Koh Samui: Thailand’s (Once) Hidden Gem

Once upon a time, Koh Samui was an unfrequented island in the south of Thailand hidden away behind some of country’s more popular attractions. It was an underdeveloped fishermen’s abode sporadically visited by happenstance tourists looking for their own slice of undiscovered heaven. And then the word spread…

Nowadays, Koh Samui is arguably the most prominent luxury destination in Thailand and the second most visited island behind Phuket. With approximately a million visitors a year, it is hardly a secret anymore. For the past half a century or so, it has experienced dramatic changes, with heavy infrastructure works initiated to accommodate the ever growing tourist influx. Despite the fact that luxury resorts keep popping up like mushrooms after rain, the islands has managed to maintain plenty of its original charm, reflected in the pristine white sandy beaches and tall palm trees anywhere you cast your sights.

While the island has steadily gained a reputation as a luxury destination, you don’t really need to be super rich to go there. Of course, you will miss out on the luxury of boutique designer resorts, but the beaches, the waves and the skyline are not exclusive to those with a deeper pocket.

Budget-friendlier options can be found in Fisherman’s Village, Mae Nam and a few other areas of the island. If the budget is not a concern, however, the options are numerous. with resorts competing in raising the luxury to a whole new level. If you want to raise it to a whole new level, you can completely forego the resorts and rent a villa in Samui for maximum privacy.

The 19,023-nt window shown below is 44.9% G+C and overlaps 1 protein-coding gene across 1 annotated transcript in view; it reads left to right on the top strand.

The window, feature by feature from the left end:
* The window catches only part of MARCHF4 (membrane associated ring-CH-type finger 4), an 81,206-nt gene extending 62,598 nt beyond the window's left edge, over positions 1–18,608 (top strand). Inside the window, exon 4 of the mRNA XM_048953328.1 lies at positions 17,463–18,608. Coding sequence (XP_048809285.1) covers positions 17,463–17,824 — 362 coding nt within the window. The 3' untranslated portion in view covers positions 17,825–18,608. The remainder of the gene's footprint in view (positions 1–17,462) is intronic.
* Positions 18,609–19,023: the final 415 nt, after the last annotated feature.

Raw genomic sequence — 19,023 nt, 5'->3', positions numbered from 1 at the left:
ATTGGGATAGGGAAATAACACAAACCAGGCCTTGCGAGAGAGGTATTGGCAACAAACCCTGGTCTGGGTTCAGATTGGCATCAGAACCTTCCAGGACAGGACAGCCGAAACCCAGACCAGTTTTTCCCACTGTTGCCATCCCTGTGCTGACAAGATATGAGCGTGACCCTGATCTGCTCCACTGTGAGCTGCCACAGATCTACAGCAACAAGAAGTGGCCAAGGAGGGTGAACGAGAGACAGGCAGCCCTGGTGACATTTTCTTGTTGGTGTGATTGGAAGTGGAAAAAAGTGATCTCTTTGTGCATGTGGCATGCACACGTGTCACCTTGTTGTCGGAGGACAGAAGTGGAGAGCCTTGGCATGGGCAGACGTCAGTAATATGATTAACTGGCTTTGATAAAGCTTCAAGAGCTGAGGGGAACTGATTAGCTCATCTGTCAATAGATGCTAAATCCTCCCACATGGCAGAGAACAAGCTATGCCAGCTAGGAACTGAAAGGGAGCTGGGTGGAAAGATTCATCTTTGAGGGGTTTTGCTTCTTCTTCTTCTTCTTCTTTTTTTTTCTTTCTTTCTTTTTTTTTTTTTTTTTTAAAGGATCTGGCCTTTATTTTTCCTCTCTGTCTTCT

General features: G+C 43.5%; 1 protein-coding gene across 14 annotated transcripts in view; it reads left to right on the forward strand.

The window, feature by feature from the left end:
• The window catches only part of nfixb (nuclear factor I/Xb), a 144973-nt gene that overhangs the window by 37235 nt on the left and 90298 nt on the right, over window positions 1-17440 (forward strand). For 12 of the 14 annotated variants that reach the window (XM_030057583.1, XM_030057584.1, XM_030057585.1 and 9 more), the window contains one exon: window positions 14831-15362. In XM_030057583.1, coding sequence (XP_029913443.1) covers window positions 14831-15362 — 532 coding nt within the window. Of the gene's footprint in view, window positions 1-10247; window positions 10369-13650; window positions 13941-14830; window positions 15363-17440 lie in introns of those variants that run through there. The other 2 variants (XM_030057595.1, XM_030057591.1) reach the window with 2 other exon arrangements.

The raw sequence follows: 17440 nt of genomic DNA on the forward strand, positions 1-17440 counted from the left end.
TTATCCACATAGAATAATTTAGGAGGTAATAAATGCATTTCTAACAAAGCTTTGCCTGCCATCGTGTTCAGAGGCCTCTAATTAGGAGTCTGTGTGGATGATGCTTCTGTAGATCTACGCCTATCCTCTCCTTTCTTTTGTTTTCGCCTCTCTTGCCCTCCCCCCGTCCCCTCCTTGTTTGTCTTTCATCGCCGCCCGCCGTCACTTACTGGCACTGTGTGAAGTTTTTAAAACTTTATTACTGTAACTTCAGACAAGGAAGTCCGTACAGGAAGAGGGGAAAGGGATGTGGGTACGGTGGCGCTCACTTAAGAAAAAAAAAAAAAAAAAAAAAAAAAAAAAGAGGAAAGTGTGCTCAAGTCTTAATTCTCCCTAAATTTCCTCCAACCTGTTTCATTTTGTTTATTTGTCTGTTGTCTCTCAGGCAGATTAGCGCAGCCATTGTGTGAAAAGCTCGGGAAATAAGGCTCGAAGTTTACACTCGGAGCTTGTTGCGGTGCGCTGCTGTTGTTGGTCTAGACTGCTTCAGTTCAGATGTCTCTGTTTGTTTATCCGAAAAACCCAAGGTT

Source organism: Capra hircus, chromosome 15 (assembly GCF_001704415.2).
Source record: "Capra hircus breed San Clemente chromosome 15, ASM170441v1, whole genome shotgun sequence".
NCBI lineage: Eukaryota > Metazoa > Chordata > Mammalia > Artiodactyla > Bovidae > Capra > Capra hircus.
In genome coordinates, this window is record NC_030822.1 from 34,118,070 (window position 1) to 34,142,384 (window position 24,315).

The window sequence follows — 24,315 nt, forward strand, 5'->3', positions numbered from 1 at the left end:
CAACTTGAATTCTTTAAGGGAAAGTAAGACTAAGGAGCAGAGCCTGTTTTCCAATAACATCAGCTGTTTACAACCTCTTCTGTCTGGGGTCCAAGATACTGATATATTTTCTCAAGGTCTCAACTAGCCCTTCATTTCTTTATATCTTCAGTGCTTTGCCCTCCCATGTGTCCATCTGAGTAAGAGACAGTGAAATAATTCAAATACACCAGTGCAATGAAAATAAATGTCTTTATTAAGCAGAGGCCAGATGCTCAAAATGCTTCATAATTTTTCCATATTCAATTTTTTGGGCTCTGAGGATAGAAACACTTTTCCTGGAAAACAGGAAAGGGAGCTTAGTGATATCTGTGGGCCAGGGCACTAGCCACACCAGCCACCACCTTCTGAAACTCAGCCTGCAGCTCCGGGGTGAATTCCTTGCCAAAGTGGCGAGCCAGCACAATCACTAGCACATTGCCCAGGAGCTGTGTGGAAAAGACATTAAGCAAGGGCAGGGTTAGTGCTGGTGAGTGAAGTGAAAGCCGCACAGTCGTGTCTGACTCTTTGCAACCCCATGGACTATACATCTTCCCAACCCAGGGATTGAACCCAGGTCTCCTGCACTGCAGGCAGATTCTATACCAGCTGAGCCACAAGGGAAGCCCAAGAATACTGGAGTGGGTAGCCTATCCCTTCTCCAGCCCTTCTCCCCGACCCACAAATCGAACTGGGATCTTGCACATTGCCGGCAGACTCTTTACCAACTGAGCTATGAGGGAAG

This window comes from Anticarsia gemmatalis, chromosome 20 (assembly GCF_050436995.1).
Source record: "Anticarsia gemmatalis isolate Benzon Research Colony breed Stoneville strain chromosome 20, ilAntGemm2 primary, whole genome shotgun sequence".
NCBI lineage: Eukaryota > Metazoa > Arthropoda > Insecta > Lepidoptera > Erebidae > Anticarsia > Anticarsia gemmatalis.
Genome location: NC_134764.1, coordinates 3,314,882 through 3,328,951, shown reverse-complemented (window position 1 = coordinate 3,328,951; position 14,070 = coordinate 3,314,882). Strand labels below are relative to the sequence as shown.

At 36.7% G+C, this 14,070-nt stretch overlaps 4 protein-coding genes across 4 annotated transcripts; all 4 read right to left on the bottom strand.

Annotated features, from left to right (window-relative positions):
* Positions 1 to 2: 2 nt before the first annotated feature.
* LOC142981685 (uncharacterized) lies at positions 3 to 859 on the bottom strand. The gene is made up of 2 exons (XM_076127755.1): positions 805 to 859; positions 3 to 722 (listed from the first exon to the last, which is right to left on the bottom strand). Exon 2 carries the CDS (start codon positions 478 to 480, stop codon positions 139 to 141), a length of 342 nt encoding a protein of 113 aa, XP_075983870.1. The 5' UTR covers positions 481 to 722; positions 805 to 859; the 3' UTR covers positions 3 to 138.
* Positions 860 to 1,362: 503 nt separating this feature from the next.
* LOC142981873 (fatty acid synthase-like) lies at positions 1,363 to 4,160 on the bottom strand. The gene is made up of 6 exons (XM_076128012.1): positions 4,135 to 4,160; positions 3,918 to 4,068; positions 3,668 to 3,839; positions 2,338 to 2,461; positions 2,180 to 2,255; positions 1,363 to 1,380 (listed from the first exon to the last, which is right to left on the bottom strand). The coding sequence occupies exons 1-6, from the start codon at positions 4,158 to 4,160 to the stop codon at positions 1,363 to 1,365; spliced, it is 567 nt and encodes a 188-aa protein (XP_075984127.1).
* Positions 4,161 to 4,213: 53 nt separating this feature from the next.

Even though visiting Koh Samui means that you’re not exactly looking for an active holiday, the island still offers plenty of activities for those days when you don’t feel like simply lounging on the sand or sipping cocktails in a beach bar.

The 50 km long coastal road that circles the island offers plenty of scenery to explore, and renting a car or (preferably) a motorbike for a day-trip will pay off with an abundance of gorgeous, less-frequented beaches and idyllic seaside restaurants. Water sports are a popular option, even though you will find better snorkeling sites in other parts of Thailand and Asia in general. You should not restrict yourself to just one part of the island, since Samui is rather small and doesn’t require a lot of time and planning to be fully explored and enjoyed.

For those of you looking for a good time, Samui offers a variety of options, from more laid back lounge cafes to glitzy nightclubs where you can wear out your dancing shoes. The epicenter of Samui’s nightlife is Chaweng. The most popular and the most expensive strand of Samui by day, Chaweng grows pretty loud and busy during nighttime, with nightclubs and restaurants galore.

If you’re looking for a quieter, more tranquil vacation you should avoid Chaweng in a wide circle. However, its neighboring community of Lamai might be just what you’re looking for if your goal is some well deserved R&R. Other “quieter” parts of the island include: Maenam, a slightly less frequented and far more peaceful cluster of bungalows; Bophut, a laid back collection of designer resorts with a distinctly “European” feel to the neighborhood; Choeng Mon, isolated on the southeast corner of the island, offers a relaxed respite away from the hubbub on the other side of the island.

Koh Samui is not the most diverse place in the world, nor is it an adventure travel hot spot, but it is also not one of those places where you check into your hotel resort and don’t leave before it’s time to go home. It’s scenery is pure natural eye candy, and a little bit of research and effort will ensure that you bring a handful of precious memories back home.


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